Technically, James Karinchak has been back with the big league club since July 4. But if you ask me, he officially returned on Aug. 6 when he froze Jose Altuve on a 3-2 curveball to cap a scoreless inning of relief, his 10th straight unblemished appearance this season. As he walked back to the dugout, his signature histrionics were on full display:
James Karinchak, Nasty 83mph Curveball...and Psycho K Strut. pic.twitter.com/RxTlxIBfar— Rob Friedman (@PitchingNinja) August 7, 2022
Karinchak is a lunatic. But he’s exactly the kind of lunatic the Cleveland Guardians’ bullpen very much needs now that he seems to have recovered from a precipitous decline a season ago that had many questioning whether he could ever be an effective reliever again.
After making his big league debut in 2019, Karinchak cemented his place as a key figure in the back of the end of the Guardians’ bullpen in 2020, finishing the abbreviated season with a 2.67 ERA and a 1.52 FIP, averaging 17.67 K/9. But the 2021 season was a different story, and many drew a connection between his struggles and MLB’s crackdown on foreign substances.
Before the league implemented stricter enforcement on June 21 of last year, Karinchak had posted a 2.84 ERA, 2.98 FIP, and 15.92 K/9. But once the ban went into effect, he recorded a 5.70 ERA, 6.21 FIP, and 8.37 K/9 over the next 23.2 innings, culminating in a demotion to Triple-A Columbus.
The most telling trend was the decline in the average spin rate on his pitches, averaging 2138 RPM on his four-seam fastball and 2216 RPM on his curveball in August compared to 2485 RPM and 2424 RPM, respectively, in April. Opposing hitters started teeing off on his fastball, batting .300 against it in July compared to a .148 average in June.
Nearly a year after his demotion, Karinchak is starting to resemble his old self.
The biggest change is that, for the first time in his career, he is throwing his curveball more than his four-seamer fastball. After relying on his fastball 67.7 percent of the time in 2021, Karinchak is throwing his curveball 53.8 percent of the time this year. Inverting his pitch usage makes sense when you recall how his command of his fastball (or lack thereof) betrayed him in the latter half of last season, as opposing hitters were slugging .600 against it in the month of August.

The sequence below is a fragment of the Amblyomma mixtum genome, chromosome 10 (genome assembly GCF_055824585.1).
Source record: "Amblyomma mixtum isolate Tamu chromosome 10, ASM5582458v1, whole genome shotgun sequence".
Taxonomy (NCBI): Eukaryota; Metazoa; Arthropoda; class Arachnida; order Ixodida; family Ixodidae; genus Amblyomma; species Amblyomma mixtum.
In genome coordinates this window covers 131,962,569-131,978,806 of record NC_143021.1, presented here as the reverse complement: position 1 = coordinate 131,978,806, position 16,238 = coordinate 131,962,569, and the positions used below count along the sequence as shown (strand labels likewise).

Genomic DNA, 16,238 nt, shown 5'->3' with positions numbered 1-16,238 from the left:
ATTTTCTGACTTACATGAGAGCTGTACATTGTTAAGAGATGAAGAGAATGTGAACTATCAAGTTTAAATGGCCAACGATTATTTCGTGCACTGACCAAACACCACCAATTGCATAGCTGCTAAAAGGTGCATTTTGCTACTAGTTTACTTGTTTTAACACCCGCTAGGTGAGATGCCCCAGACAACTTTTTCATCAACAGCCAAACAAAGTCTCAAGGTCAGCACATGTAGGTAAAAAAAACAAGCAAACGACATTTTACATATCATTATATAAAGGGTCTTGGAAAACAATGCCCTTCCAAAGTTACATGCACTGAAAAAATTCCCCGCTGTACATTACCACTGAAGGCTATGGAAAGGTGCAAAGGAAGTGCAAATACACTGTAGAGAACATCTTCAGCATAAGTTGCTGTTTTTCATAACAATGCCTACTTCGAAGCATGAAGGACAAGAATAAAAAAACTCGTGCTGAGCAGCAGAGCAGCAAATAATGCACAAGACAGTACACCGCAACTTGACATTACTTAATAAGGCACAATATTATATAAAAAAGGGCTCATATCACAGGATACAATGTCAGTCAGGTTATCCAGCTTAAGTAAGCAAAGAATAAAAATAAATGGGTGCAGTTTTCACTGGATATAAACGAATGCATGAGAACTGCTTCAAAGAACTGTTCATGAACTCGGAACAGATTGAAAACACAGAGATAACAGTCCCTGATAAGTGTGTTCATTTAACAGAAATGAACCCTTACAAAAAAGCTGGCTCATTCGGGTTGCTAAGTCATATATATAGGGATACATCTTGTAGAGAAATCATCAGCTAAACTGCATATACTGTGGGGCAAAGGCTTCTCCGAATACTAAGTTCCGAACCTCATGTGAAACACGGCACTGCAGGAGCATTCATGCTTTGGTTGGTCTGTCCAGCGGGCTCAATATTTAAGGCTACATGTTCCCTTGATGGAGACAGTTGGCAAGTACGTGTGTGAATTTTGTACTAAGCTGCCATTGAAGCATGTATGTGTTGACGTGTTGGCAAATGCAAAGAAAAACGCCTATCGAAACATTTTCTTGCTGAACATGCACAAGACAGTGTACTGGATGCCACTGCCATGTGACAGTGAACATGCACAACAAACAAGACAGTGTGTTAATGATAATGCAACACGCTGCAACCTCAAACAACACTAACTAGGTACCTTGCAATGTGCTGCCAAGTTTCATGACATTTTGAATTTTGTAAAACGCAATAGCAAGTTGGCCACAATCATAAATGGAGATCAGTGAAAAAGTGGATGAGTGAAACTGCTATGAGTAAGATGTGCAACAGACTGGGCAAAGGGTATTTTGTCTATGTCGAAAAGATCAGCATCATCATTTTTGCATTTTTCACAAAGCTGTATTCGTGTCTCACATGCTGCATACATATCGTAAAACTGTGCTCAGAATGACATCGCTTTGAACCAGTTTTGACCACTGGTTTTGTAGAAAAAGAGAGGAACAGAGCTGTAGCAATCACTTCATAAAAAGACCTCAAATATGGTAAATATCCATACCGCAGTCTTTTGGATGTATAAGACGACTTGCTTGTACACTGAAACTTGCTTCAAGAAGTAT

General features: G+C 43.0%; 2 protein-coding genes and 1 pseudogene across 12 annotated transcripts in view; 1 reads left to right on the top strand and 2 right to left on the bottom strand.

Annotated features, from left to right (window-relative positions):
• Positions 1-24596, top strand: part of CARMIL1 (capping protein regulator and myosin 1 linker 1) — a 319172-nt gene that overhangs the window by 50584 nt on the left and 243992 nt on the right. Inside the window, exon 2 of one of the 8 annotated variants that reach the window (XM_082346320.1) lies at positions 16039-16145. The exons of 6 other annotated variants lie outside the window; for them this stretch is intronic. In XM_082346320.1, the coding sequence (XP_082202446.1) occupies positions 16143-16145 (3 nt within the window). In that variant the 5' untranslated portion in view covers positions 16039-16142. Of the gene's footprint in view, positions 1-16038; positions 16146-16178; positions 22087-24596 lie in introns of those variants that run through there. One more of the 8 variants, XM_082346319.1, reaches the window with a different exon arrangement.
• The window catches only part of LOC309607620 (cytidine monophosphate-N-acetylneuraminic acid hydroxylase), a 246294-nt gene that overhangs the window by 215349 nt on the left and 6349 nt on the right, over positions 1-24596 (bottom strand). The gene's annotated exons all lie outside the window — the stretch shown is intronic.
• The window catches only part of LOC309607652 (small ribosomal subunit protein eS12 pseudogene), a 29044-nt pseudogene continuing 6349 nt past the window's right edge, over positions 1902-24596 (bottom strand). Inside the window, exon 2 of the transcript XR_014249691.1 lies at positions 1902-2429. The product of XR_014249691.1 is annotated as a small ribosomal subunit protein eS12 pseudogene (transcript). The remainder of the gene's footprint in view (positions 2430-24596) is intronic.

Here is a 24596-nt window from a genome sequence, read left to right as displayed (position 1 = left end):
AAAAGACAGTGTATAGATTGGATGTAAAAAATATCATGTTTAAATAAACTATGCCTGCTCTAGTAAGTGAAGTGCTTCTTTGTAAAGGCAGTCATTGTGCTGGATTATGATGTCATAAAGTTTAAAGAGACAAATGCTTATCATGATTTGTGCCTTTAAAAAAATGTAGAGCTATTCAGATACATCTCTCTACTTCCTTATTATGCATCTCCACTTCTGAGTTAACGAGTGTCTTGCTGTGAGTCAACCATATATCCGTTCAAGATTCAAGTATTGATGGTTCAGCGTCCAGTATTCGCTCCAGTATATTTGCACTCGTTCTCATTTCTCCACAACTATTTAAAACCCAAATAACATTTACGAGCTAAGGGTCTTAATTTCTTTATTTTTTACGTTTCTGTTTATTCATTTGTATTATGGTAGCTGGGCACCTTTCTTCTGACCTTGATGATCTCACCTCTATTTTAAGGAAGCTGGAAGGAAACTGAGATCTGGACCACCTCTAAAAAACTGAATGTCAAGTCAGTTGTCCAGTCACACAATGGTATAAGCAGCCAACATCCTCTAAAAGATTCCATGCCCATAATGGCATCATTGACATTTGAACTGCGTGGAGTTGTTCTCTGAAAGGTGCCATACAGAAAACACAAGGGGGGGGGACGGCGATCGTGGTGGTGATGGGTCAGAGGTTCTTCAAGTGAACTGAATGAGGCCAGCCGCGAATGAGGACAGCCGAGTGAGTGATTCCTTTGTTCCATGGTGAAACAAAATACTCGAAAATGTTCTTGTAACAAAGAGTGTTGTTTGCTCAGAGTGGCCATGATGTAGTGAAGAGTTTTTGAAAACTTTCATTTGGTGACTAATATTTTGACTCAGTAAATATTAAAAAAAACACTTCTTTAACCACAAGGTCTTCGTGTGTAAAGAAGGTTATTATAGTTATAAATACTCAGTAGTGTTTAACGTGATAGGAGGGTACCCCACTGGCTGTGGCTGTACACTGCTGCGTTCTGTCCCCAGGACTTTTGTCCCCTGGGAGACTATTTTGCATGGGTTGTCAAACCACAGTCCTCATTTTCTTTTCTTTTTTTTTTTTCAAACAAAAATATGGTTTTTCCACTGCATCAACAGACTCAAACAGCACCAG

Karinchak’s game has always been deception. He has the same average release point for both of his pitches — 6.6 feet off the ground, according to Baseball Savant — which makes it more difficult for the hitter to identify whether a fastball or a curveball is coming. Last season, due to inconsistent command, he wasn’t always able to throw his curveball for strikes, allowing hitters to sit on his fastball. Then when he missed his spot, they crushed it.
This season, the average spin rate on his fastball has continued to decline to a career-low 2287 RPM, which puts him in the 63rd percentile in the league in that category, the lowest rank of his career. His curveball has bounced back to average 2403 RPM, though that only puts him in the 37th percentile. Then again, the spin rate on his curveball has never been elite compared to the rest of the league, and that 37th percentile ranking is a career-high for Karinchak.
Now that he is throwing his curveball a greater percentage of the time, with a spin rate that more closely resembles his norm, Karinchak is also getting a greater percentage of called strikes. His 26.7% called strike percentage is a career-high, besting the 20.8% percentage he posted in 2020. While his swinging strike percentage is down to a career-low 10.2%, when opposing hitters are swinging and making contact, they’re not putting a barrel to the ball.
Of the 25 batted balls Karinchak has allowed up to this point, not a single one of them has been barreled. So while opposing hitters are batting .190 against his curveball, which is higher than previous seasons, they are also slugging .190 against it. The .192 slugging percentage against his fastball is also the lowest of his career since 2019 when hitters slugged .143 against it. He has yet to allow a home run or even a double this season. If you’re trying to beat him right now, you’re having to string together multiple hits, which is not easy to do.
The caveat is that this is a small sample size at this point. We’re talking about 13.2 innings of relief and 236 pitches over that span. It remains to be seen whether he can sustain this success the rest of the season. But one thing is for certain: Karinchak’s confidence is back, and his performance thus far has earned him the increased confidence of Terry Francona. If he can keep it up, closer Emmanuel Clase may finally have his setup man back.